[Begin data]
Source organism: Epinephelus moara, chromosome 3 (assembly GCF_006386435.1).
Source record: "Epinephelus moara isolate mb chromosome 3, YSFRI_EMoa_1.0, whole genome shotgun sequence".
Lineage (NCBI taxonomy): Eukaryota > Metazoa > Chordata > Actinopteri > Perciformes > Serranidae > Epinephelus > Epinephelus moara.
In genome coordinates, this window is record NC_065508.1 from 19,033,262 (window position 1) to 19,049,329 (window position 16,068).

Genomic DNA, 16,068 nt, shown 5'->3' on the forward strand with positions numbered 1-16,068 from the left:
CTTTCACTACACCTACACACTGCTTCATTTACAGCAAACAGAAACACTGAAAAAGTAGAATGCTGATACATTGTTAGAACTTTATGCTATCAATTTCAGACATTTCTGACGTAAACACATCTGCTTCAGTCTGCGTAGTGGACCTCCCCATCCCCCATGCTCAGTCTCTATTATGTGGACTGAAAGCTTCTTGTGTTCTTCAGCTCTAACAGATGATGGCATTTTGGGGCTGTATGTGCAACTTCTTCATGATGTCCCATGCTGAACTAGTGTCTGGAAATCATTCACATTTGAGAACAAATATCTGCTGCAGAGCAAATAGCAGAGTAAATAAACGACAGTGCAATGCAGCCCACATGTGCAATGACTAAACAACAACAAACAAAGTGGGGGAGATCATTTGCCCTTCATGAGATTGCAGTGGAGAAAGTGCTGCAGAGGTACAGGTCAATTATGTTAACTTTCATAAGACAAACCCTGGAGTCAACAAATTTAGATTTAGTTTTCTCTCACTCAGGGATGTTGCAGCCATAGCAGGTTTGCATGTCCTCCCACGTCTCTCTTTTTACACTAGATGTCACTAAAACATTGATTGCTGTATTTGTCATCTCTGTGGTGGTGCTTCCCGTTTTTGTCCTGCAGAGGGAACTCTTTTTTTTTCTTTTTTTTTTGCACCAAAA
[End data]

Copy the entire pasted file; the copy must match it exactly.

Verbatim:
Source organism: Epinephelus moara, chromosome 3 (assembly GCF_006386435.1).
Source record: "Epinephelus moara isolate mb chromosome 3, YSFRI_EMoa_1.0, whole genome shotgun sequence".
Lineage (NCBI taxonomy): Eukaryota > Metazoa > Chordata > Actinopteri > Perciformes > Serranidae > Epinephelus > Epinephelus moara.
In genome coordinates, this window is record NC_065508.1 from 19,033,262 (window position 1) to 19,049,329 (window position 16,068).

Genomic DNA, 16,068 nt, shown 5'->3' on the forward strand with positions numbered 1-16,068 from the left:
CTTTCACTACACCTACACACTGCTTCATTTACAGCAAACAGAAACACTGAAAAAGTAGAATGCTGATACATTGTTAGAACTTTATGCTATCAATTTCAGACATTTCTGACGTAAACACATCTGCTTCAGTCTGCGTAGTGGACCTCCCCATCCCCCATGCTCAGTCTCTATTATGTGGACTGAAAGCTTCTTGTGTTCTTCAGCTCTAACAGATGATGGCATTTTGGGGCTGTATGTGCAACTTCTTCATGATGTCCCATGCTGAACTAGTGTCTGGAAATCATTCACATTTGAGAACAAATATCTGCTGCAGAGCAAATAGCAGAGTAAATAAACGACAGTGCAATGCAGCCCACATGTGCAATGACTAAACAACAACAAACAAAGTGGGGGAGATCATTTGCCCTTCATGAGATTGCAGTGGAGAAAGTGCTGCAGAGGTACAGGTCAATTATGTTAACTTTCATAAGACAAACCCTGGAGTCAACAAATTTAGATTTAGTTTTCTCTCACTCAGGGATGTTGCAGCCATAGCAGGTTTGCATGTCCTCCCACGTCTCTCTTTTTACACTAGATGTCACTAAAACATTGATTGCTGTATTTGTCATCTCTGTGGTGGTGCTTCCCGTTTTTGTCCTGCAGAGGGAACTCTTTTTTTTTCTTTTTTTTTTGCACCAAAA